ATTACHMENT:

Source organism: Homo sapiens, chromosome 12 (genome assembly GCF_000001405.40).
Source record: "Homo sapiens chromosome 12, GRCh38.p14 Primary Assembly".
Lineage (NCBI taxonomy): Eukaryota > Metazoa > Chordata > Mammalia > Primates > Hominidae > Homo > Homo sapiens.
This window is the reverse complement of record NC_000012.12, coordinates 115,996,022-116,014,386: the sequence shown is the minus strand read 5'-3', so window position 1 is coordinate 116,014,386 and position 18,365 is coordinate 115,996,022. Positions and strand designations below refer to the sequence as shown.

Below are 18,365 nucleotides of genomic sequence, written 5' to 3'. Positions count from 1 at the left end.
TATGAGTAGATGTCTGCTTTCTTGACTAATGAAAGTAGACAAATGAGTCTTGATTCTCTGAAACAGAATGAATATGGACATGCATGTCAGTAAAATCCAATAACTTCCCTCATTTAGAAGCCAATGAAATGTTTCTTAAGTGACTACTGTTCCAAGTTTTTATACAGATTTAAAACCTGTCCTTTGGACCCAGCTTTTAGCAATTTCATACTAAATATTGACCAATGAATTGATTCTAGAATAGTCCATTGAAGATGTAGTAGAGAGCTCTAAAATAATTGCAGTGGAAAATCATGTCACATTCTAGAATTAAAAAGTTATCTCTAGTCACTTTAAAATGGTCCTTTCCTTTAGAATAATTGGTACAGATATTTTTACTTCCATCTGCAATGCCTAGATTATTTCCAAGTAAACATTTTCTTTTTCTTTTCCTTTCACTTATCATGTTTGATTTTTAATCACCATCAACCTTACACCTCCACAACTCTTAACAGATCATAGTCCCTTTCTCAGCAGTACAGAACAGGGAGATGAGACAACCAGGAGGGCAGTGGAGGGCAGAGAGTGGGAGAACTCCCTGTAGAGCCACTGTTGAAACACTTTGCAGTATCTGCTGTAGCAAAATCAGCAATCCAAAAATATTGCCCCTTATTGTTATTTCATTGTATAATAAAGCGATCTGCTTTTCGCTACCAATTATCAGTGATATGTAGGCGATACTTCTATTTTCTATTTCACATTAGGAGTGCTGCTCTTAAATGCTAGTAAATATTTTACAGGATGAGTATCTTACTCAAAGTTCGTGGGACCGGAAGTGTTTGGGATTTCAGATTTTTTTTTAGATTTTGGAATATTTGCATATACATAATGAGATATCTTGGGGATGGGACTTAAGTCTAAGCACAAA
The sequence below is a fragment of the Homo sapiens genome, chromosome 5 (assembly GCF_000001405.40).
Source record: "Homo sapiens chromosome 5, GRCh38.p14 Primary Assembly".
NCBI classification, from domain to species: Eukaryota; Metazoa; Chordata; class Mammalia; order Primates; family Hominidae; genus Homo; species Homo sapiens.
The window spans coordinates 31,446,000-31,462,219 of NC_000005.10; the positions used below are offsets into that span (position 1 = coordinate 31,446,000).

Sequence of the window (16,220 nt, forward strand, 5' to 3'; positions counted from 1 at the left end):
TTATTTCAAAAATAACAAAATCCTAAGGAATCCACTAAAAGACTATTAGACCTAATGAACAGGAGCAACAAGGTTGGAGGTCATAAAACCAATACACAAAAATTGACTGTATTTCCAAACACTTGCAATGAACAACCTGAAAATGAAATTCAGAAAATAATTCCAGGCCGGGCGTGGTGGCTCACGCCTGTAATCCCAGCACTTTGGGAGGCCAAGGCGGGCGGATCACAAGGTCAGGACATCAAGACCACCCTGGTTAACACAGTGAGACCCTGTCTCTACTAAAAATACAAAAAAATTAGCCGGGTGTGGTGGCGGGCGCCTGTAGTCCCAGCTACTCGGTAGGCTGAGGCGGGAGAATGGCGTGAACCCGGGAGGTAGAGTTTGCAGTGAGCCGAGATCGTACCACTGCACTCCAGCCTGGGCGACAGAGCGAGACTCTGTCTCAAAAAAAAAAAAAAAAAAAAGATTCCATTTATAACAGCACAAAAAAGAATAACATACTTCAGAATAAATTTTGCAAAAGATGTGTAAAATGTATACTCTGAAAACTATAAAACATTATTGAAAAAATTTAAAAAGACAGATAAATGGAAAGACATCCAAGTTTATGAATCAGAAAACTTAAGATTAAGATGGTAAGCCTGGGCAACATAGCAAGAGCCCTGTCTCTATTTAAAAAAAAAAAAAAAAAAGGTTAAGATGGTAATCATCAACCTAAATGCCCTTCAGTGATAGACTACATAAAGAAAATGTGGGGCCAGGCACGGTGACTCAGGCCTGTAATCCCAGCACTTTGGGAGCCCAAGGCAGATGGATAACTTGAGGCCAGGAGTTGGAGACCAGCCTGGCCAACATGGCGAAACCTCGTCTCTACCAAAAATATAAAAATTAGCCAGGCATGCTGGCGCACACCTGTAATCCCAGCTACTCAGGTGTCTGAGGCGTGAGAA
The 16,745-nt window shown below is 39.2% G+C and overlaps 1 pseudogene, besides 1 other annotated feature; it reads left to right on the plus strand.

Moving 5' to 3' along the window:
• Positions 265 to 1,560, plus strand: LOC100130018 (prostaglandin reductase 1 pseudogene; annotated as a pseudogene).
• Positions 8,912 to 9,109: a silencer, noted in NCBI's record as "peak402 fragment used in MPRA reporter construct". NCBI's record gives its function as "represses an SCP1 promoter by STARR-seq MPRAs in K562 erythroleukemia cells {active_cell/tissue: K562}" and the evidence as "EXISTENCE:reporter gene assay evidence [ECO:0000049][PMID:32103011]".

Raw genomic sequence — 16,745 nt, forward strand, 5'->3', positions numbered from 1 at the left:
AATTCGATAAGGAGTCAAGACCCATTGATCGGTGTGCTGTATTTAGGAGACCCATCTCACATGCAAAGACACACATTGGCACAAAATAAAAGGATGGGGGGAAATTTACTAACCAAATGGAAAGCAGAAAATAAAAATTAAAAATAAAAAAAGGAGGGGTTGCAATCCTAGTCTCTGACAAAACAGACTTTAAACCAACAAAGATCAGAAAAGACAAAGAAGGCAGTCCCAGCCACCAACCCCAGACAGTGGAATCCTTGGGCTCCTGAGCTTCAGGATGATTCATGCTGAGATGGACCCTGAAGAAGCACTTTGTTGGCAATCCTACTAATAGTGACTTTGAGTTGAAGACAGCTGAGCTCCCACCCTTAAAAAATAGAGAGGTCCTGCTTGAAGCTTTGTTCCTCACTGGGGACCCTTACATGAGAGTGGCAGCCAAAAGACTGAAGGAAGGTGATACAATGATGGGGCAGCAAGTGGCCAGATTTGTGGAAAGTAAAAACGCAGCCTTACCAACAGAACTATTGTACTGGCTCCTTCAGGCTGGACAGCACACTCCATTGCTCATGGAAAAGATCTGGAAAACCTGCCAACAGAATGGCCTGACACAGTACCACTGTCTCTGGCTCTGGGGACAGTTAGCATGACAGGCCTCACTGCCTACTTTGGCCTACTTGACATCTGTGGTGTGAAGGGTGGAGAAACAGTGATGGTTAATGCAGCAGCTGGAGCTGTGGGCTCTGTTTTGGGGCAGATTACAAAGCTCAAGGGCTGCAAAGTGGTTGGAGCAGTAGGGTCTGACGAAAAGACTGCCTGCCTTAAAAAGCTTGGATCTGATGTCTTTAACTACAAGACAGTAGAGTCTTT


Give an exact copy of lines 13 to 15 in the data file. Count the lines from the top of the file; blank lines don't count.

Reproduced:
The 16,745-nt window shown below is 39.2% G+C and overlaps 1 pseudogene, besides 1 other annotated feature; it reads left to right on the plus strand.

Moving 5' to 3' along the window:
• Positions 265 to 1,560, plus strand: LOC100130018 (prostaglandin reductase 1 pseudogene; annotated as a pseudogene).